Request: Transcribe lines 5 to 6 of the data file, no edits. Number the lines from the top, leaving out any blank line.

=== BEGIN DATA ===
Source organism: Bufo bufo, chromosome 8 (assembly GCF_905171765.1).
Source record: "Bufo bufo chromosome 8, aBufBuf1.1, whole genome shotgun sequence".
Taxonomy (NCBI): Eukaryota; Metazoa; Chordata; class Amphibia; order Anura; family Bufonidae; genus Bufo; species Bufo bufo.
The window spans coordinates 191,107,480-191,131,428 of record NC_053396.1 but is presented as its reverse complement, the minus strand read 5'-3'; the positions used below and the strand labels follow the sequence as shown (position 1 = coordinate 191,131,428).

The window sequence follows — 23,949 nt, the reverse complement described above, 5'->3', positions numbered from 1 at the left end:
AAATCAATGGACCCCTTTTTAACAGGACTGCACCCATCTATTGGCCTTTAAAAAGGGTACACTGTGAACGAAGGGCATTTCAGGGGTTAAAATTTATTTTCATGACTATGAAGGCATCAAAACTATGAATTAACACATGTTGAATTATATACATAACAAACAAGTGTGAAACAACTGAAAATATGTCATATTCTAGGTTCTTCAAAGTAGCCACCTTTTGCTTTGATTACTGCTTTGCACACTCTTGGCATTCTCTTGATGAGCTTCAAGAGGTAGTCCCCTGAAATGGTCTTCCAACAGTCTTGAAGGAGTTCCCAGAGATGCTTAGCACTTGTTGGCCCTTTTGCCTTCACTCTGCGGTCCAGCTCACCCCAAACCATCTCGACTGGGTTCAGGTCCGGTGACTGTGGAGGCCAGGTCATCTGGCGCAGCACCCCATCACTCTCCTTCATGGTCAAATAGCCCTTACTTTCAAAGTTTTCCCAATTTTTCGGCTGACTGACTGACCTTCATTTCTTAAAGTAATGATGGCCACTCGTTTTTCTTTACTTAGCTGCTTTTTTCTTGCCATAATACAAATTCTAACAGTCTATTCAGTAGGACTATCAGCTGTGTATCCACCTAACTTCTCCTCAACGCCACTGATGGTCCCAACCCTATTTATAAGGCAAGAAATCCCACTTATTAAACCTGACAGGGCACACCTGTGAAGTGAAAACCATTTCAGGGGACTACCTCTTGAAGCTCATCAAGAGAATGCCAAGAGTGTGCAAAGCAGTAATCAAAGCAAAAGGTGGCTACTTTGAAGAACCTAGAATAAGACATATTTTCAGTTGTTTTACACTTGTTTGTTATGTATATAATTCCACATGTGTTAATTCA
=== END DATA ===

The window sequence follows — 23,949 nt, the reverse complement described above, 5'->3', positions numbered from 1 at the left end:
AAATCAATGGACCCCTTTTTAACAGGACTGCACCCATCTATTGGCCTTTAAAAAGGGTACACTGTGAACGAAGGGCATTTCAGGGGTTAAAATTTATTTTCATGACTATGAAGGCATCAAAACTATGAATTAACACATGTTGAATTATATACATAACAAACAAGTGTGAAACAACTGAAAATATGTCATATTCTAGGTTCTTCAAAGTAGCCACCTTTTGCTTTGATTACTGCTTTGCACACTCTTGGCATTCTCTTGATGAGCTTCAAGAGGTAGTCCCCTGAAATGGTCTTCCAACAGTCTTGAAGGAGTTCCCAGAGATGCTTAGCACTTGTTGGCCCTTTTGCCTTCACTCTGCGGTCCAGCTCACCCCAAACCATCTCGACTGGGTTCAGGTCCGGTGACTGTGGAGGCCAGGTCATCTGGCGCAGCACCCCATCACTCTCCTTCATGGTCAAATAGCCCTTACTTTCAAAGTTTTCCCAATTTTTCGGCTGACTGACTGACCTTCATTTCTTAAAGTAATGATGGCCACTCGTTTTTCTTTACTTAGCTGCTTTTTTCTTGCCATAATACAAATTCTAACAGTCTATTCAGTAGGACTATCAGCTGTGTATCCACCTAACTTCTCCTCAACGCCACTGATGGTCCCAACCCTATTTATAAGGCAAGAAATCCCACTTATTAAACCTGACAGGGCACACCTGTGAAGTGAAAACCATTTCAGGGGACTACCTCTTGAAGCTCATCAAGAGAATGCCAAGAGTGTGCAAAGCAGTAATCAAAGCAAAAGGTGGCTACTTTGAAGAACCTAGAATAAGACATATTTTCAGTTGTTTTACACTTGTTTGTTATGTATATAATTCCACATGTGTTAATTCA